Rising farmgate prices push up FBI, but increased feed costs prevent further rises
Defra has now released Farm Business Income (FBI) data for England for 2017/18. Average Farm Business Income increased for all farms apart from specialist pig farms, according to the Farm Business Survey (FBS) data from Defra. Perhaps un-surprisingly, exchange rate changes were a large influencing factor. A weaker pound leading to price rises for a number of commodities, and increasing the value of the Basic Payment, which was 13% higher year-on-year.
Lowland grazing livestock farms recorded an average increase in income of 36%, to £21,900. Cattle output remained the main revenue source for the farms, being supported by higher prices from the weaker pound and tighter supplies. Store prices were also higher than in the previous year. Fat lamb prices also increased which supported sheep incomes. Agricultural costs rose by 1%, with the increase in feed costs largely offset by reduced crop costs. Despite the output increase, on average lowland grazing livestock farms failed to make a positive return on farming actives, although losses were reduced compared with year earlier levels.
Average income on LFA grazing farms increased 5% year-on-year, to £28,300. This increase in income however was offset by higher costs especially for feed and fodder. In contrast to the lowland grazing livestock farms, those in LFA grazing farms recorded a greater average loss from agricultural activities than in the previous year.
Mixed farms recorded an increase in income, 45% in 2017/2018, to £41,800. However, costs also rose and therefore on average these farms recorded a loss from agriculture, albeit at a reduced level from the previous year.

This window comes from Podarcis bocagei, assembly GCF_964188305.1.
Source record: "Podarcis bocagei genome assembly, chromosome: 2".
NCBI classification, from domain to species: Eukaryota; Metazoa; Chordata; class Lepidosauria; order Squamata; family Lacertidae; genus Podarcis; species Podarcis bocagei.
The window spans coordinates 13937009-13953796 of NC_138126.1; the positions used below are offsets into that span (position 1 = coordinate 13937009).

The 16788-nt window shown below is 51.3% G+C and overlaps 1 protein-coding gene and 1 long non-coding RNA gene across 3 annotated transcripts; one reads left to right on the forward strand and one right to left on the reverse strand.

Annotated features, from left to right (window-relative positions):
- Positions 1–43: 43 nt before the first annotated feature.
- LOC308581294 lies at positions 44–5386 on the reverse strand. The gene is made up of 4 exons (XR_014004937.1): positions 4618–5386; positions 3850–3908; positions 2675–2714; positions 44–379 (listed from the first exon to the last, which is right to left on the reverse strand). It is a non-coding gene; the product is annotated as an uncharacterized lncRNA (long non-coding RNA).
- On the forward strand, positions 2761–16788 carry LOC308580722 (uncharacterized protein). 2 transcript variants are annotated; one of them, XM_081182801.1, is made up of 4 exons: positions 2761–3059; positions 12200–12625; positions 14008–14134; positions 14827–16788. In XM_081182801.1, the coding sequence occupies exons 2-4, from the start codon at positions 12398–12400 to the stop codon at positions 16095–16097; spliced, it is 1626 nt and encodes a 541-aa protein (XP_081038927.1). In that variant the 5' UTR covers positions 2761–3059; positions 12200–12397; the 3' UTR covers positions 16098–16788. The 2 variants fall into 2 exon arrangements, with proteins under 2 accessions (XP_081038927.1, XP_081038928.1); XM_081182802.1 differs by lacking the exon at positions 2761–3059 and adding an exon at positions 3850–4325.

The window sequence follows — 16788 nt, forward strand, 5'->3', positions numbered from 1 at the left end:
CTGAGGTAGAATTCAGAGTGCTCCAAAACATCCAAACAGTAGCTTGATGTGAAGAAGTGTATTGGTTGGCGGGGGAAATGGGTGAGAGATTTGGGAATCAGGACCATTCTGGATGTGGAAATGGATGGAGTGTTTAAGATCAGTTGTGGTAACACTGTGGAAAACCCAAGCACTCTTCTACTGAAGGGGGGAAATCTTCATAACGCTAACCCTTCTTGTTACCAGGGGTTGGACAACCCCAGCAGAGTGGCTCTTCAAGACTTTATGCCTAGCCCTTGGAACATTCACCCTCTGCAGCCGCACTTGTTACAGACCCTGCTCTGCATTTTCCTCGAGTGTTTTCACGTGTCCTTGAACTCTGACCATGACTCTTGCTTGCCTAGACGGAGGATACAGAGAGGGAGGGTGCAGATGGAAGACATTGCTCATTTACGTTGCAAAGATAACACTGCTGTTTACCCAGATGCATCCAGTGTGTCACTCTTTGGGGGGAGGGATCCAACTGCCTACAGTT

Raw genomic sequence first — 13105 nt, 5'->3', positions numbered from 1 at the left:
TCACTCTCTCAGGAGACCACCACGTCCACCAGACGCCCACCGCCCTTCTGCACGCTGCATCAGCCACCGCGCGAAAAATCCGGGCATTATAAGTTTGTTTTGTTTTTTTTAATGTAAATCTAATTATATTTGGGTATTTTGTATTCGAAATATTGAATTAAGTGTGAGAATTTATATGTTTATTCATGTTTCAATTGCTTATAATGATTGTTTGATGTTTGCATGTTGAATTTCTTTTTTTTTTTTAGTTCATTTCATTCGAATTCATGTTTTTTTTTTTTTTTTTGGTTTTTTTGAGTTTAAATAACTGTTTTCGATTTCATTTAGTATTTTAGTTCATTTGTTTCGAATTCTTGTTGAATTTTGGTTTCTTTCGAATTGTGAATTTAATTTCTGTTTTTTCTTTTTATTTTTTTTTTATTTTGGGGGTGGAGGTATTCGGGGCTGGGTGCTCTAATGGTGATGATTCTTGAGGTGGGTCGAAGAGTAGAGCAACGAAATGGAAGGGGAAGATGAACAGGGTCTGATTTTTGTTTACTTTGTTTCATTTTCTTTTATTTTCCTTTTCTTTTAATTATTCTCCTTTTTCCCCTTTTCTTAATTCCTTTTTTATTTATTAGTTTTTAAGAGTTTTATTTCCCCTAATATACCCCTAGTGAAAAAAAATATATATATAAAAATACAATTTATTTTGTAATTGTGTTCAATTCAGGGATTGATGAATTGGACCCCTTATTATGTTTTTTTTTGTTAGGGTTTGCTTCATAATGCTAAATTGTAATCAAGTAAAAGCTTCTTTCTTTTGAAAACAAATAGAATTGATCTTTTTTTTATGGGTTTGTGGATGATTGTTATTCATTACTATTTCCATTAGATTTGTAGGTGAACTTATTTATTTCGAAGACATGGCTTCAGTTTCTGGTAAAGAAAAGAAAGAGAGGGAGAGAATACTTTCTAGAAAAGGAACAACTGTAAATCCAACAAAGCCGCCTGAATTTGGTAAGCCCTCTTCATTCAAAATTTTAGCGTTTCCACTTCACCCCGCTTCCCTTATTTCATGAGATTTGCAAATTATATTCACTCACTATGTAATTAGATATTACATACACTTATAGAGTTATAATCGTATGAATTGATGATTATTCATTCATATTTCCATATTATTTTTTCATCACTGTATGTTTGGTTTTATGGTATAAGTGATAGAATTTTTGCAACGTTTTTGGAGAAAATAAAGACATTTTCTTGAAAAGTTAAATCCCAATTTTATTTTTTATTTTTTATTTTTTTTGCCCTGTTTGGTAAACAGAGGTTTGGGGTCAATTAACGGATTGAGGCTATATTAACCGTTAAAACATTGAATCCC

On average dairy farms recorded an income that had more than doubled on the previous year, to £119,700. On average production was up 8% driven by an increase in number of cows rather than yields, while average milk prices increased by 23% to 29.6p/litre. When considering this number however, Defra notes there was a wide variation in milk prices last year and therefore individual farm results also vary. Agricultural costs also recorded a rise, especially for purchased feed.
Arable farms also recorded an increase in farm business income, largely due to increased output with yields increasing and some higher prices which were supported by the weaker pound. For the first time in several years, cereals farms recorded a positive return from agriculture.
Income on specialist pig farms fell by 46%, largely due to lower production which was only partially offset by an increase in finish pig prices. The sample for specialist pig units is small for the FBS and therefore individual farms can have a large influence on the results. Reflecting trends on other livestock farms, feed and fodder costs increased, which was partially offset by a decline in labour costs.
Rebecca Oborne, Analyst
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